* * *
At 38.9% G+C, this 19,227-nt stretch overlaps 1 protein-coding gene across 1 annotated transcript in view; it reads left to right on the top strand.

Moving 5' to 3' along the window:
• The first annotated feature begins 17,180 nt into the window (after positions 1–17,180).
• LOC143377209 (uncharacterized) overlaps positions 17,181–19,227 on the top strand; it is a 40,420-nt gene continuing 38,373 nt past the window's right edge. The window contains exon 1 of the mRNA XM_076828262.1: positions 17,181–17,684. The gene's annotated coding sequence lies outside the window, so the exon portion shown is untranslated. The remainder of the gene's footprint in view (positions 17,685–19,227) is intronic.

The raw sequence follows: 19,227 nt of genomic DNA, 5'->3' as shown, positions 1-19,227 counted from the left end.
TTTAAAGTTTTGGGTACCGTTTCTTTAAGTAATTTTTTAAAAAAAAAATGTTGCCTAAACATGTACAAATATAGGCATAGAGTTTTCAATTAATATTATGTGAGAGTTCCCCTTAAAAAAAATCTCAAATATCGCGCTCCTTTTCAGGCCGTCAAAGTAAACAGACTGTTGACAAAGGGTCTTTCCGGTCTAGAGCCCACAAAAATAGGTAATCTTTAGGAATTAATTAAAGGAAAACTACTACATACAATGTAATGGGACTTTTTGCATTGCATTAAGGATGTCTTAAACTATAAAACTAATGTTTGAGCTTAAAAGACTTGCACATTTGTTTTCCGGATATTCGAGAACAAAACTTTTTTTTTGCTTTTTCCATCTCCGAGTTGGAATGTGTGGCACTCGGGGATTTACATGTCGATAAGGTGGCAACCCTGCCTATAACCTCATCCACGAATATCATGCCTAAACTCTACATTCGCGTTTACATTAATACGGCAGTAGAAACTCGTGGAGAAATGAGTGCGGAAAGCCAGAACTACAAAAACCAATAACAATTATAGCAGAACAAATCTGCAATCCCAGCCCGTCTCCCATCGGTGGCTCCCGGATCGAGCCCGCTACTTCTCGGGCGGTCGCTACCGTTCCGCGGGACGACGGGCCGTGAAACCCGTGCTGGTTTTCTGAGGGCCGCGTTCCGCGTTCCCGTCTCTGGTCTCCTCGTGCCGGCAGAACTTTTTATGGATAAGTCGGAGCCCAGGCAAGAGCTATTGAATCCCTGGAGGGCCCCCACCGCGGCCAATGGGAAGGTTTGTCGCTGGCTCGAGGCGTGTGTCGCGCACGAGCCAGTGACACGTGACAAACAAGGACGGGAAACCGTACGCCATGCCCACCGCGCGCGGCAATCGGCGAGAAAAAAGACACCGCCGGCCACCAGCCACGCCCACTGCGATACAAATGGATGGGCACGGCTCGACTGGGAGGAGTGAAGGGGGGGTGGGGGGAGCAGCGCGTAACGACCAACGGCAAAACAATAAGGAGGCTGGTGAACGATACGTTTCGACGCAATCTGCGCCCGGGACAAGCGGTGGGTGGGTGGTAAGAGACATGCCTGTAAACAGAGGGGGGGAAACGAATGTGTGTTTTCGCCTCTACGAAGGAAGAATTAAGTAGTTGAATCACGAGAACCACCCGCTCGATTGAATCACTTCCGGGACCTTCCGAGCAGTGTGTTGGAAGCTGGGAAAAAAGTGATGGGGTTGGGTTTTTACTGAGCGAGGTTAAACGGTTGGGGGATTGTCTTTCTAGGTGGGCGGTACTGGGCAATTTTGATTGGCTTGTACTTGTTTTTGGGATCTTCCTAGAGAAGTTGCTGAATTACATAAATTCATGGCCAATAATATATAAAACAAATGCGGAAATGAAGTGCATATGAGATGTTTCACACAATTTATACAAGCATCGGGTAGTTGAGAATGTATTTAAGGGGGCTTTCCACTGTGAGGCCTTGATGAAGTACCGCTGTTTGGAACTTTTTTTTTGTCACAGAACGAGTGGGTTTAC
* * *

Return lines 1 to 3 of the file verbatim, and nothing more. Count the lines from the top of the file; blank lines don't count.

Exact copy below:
At 38.9% G+C, this 19,227-nt stretch overlaps 1 protein-coding gene across 1 annotated transcript in view; it reads left to right on the top strand.

Moving 5' to 3' along the window:
• The first annotated feature begins 17,180 nt into the window (after positions 1–17,180).